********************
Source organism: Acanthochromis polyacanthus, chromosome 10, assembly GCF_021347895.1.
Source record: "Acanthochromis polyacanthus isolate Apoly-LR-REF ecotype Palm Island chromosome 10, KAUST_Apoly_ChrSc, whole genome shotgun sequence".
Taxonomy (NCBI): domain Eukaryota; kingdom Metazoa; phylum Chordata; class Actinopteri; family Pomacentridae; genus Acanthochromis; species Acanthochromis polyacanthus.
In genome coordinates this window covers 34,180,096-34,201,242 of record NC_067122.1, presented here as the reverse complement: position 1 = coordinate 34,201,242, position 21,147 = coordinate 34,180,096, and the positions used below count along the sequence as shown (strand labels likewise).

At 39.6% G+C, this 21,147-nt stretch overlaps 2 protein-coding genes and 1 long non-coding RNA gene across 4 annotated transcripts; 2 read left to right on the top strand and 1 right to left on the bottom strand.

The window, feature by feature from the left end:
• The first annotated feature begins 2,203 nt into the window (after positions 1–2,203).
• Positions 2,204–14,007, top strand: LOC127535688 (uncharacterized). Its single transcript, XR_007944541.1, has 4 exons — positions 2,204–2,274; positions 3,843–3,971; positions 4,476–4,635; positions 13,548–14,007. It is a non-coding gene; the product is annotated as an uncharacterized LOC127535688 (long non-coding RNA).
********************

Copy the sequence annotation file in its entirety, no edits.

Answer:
Source organism: Acanthochromis polyacanthus, chromosome 10, assembly GCF_021347895.1.
Source record: "Acanthochromis polyacanthus isolate Apoly-LR-REF ecotype Palm Island chromosome 10, KAUST_Apoly_ChrSc, whole genome shotgun sequence".
Taxonomy (NCBI): domain Eukaryota; kingdom Metazoa; phylum Chordata; class Actinopteri; family Pomacentridae; genus Acanthochromis; species Acanthochromis polyacanthus.
In genome coordinates this window covers 34,180,096-34,201,242 of record NC_067122.1, presented here as the reverse complement: position 1 = coordinate 34,201,242, position 21,147 = coordinate 34,180,096, and the positions used below count along the sequence as shown (strand labels likewise).

At 39.6% G+C, this 21,147-nt stretch overlaps 2 protein-coding genes and 1 long non-coding RNA gene across 4 annotated transcripts; 2 read left to right on the top strand and 1 right to left on the bottom strand.

The window, feature by feature from the left end:
• The first annotated feature begins 2,203 nt into the window (after positions 1–2,203).
• Positions 2,204–14,007, top strand: LOC127535688 (uncharacterized). Its single transcript, XR_007944541.1, has 4 exons — positions 2,204–2,274; positions 3,843–3,971; positions 4,476–4,635; positions 13,548–14,007. It is a non-coding gene; the product is annotated as an uncharacterized LOC127535688 (long non-coding RNA).